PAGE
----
Joe Biden (D) and Sen. Elizabeth Warren (D-MA) are separating themselves from the rest of the Democrat field by double digits, according to an NBC/WSJ poll released Tuesday.
The poll, which surveyed 506 Democrat primary voters September 13 – 16, shows Biden and Warren pulling away from the rest of the pack, with Biden leading by 31 percent support. He is followed by Warren, who garnered 25 percent support. Notably, Sen. Bernie Sanders (I-VT) – a longtime top tier candidate – fell behind Warren by double-digits, seeing just 14 percent support. No other candidate saw over seven percent support, with Mayor Pete Buttigieg (D) garnering seven percent support, Sen. Kamala Harris (D-CA) seeing five percent, and Andrew Yang (D) taking in four percent. The margin of error is +/- 4.36 percent.
Biden builds his edge on dominance among three chunks of Democratic primary voters. He commands 49% among African-Americans, 46% among senior citizens, and 42% among moderate and conservative Democrats.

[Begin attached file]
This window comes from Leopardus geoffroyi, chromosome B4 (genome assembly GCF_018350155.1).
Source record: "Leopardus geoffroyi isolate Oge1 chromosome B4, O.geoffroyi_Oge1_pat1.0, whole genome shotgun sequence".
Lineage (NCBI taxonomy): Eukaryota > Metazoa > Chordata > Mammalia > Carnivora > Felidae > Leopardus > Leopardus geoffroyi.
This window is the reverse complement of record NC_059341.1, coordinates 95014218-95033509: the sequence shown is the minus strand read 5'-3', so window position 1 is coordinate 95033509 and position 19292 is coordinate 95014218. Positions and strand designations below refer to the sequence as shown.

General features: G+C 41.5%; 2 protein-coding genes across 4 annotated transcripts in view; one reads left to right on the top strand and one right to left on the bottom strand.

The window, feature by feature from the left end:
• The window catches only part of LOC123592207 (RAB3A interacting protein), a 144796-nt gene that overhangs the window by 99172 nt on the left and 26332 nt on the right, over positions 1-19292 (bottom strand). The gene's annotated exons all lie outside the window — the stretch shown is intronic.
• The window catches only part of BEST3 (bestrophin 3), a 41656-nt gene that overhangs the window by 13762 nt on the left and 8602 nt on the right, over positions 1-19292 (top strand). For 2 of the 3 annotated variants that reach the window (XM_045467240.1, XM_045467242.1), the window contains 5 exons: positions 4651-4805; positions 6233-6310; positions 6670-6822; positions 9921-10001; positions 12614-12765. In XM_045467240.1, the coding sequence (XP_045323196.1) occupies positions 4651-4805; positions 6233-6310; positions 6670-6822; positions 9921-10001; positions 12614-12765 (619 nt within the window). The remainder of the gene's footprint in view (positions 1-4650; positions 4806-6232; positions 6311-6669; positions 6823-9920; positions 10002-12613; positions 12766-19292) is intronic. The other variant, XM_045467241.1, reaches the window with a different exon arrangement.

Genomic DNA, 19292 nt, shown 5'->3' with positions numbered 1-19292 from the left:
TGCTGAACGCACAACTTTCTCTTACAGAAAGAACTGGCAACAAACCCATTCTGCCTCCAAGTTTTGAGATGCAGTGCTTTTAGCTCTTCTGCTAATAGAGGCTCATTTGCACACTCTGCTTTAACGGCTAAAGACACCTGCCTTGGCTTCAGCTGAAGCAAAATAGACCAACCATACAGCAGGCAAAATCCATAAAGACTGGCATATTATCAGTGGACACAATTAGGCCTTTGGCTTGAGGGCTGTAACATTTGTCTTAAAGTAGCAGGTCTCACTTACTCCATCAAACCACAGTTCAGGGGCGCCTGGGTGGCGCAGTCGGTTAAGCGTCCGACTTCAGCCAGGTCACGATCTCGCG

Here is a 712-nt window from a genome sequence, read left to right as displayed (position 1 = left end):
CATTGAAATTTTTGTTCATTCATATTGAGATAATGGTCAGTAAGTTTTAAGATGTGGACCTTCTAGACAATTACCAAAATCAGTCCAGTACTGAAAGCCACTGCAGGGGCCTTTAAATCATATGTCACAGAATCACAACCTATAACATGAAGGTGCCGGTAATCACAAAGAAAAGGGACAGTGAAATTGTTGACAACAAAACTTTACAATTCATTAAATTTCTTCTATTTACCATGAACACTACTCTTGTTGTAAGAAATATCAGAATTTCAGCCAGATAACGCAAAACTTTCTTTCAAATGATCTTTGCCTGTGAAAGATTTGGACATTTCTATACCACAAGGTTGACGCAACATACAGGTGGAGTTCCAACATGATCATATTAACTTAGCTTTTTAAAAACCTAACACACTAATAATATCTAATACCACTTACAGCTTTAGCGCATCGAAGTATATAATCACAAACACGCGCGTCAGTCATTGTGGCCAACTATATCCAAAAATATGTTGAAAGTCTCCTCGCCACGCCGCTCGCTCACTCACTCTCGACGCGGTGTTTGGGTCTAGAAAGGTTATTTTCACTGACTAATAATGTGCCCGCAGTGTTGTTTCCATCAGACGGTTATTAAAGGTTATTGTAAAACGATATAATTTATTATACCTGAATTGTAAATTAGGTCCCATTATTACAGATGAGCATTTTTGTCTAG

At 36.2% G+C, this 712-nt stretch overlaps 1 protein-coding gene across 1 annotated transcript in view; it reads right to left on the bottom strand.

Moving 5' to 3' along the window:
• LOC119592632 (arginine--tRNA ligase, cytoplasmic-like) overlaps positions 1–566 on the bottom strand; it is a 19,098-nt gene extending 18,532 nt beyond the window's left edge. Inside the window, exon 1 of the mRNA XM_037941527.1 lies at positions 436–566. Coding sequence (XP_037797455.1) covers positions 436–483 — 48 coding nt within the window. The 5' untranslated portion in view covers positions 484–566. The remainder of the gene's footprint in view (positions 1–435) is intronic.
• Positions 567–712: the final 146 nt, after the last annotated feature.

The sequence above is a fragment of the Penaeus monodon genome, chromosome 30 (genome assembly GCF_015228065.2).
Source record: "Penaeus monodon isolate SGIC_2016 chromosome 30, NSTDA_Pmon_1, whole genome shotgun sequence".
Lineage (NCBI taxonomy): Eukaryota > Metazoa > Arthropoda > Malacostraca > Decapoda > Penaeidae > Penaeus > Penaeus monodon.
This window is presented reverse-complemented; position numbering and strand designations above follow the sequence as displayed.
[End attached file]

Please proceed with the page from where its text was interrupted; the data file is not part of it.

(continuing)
But after months of steady progress, Warren boasts formidable strengths of her own. She leads Biden by roughly two-to-one among liberals and Democrats under 35, breaks even among whites, and holds a double-digit edge among those seeking large-scale change in the post-Trump era. That last group represents a majority of the Democratic electorate.
The poll also showed immense growth of enthusiasm for Warren, with 35 percent of Democrat primary voters saying they are “enthusiastic” about the Massachusetts senator. Twenty-three percent said they were enthusiastic about Biden.
Republican pollster Bill McInturt, who conducted the poll alongside Peter Hart, said, “Warren becoming a broadly acceptable choice is a very significant development in a multi-candidate field.”
“The race is more solid for the frontrunners than it was in July,” McInturff added.
As NBC News notes, the poll indicated that just “nine percent of all Democratic respondents say their minds are definitely made up,” suggesting future shakeups as the race continues on.